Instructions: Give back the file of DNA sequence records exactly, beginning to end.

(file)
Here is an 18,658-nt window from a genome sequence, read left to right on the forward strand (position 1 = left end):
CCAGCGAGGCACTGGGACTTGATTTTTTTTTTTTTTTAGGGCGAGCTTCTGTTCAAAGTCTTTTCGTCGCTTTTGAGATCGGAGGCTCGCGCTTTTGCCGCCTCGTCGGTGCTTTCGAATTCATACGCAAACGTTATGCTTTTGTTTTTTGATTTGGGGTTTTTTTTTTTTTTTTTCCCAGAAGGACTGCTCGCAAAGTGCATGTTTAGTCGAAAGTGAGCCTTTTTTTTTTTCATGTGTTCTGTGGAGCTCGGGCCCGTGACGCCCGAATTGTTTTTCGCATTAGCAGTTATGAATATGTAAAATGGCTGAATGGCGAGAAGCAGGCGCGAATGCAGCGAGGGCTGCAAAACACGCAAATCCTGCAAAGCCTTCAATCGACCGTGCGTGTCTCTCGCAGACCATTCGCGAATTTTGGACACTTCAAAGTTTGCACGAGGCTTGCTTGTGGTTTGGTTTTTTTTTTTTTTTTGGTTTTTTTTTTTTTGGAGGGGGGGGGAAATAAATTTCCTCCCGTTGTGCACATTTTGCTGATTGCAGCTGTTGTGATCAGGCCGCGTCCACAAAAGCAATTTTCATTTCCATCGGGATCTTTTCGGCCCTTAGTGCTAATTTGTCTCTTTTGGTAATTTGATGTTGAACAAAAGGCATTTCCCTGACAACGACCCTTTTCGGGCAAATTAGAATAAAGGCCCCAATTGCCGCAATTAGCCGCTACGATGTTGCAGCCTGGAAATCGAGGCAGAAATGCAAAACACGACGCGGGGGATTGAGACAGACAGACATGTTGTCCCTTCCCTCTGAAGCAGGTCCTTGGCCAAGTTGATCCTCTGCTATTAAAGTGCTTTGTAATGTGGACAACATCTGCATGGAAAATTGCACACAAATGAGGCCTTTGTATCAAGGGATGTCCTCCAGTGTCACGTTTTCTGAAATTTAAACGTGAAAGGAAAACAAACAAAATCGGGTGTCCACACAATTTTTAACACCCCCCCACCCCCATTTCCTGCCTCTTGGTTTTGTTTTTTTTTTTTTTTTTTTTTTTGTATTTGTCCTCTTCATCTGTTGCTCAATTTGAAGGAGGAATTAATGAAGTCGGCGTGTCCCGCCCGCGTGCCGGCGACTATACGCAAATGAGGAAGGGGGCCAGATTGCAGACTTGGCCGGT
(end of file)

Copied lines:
Here is an 18,658-nt window from a genome sequence, read left to right on the forward strand (position 1 = left end):
CCAGCGAGGCACTGGGACTTGATTTTTTTTTTTTTTTAGGGCGAGCTTCTGTTCAAAGTCTTTTCGTCGCTTTTGAGATCGGAGGCTCGCGCTTTTGCCGCCTCGTCGGTGCTTTCGAATTCATACGCAAACGTTATGCTTTTGTTTTTTGATTTGGGGTTTTTTTTTTTTTTTTTCCCAGAAGGACTGCTCGCAAAGTGCATGTTTAGTCGAAAGTGAGCCTTTTTTTTTTTCATGTGTTCTGTGGAGCTCGGGCCCGTGACGCCCGAATTGTTTTTCGCATTAGCAGTTATGAATATGTAAAATGGCTGAATGGCGAGAAGCAGGCGCGAATGCAGCGAGGGCTGCAAAACACGCAAATCCTGCAAAGCCTTCAATCGACCGTGCGTGTCTCTCGCAGACCATTCGCGAATTTTGGACACTTCAAAGTTTGCACGAGGCTTGCTTGTGGTTTGGTTTTTTTTTTTTTTTTGGTTTTTTTTTTTTTGGAGGGGGGGGGAAATAAATTTCCTCCCGTTGTGCACATTTTGCTGATTGCAGCTGTTGTGATCAGGCCGCGTCCACAAAAGCAATTTTCATTTCCATCGGGATCTTTTCGGCCCTTAGTGCTAATTTGTCTCTTTTGGTAATTTGATGTTGAACAAAAGGCATTTCCCTGACAACGACCCTTTTCGGGCAAATTAGAATAAAGGCCCCAATTGCCGCAATTAGCCGCTACGATGTTGCAGCCTGGAAATCGAGGCAGAAATGCAAAACACGACGCGGGGGATTGAGACAGACAGACATGTTGTCCCTTCCCTCTGAAGCAGGTCCTTGGCCAAGTTGATCCTCTGCTATTAAAGTGCTTTGTAATGTGGACAACATCTGCATGGAAAATTGCACACAAATGAGGCCTTTGTATCAAGGGATGTCCTCCAGTGTCACGTTTTCTGAAATTTAAACGTGAAAGGAAAACAAACAAAATCGGGTGTCCACACAATTTTTAACACCCCCCCACCCCCATTTCCTGCCTCTTGGTTTTGTTTTTTTTTTTTTTTTTTTTTTTGTATTTGTCCTCTTCATCTGTTGCTCAATTTGAAGGAGGAATTAATGAAGTCGGCGTGTCCCGCCCGCGTGCCGGCGACTATACGCAAATGAGGAAGGGGGCCAGATTGCAGACTTGGCCGGT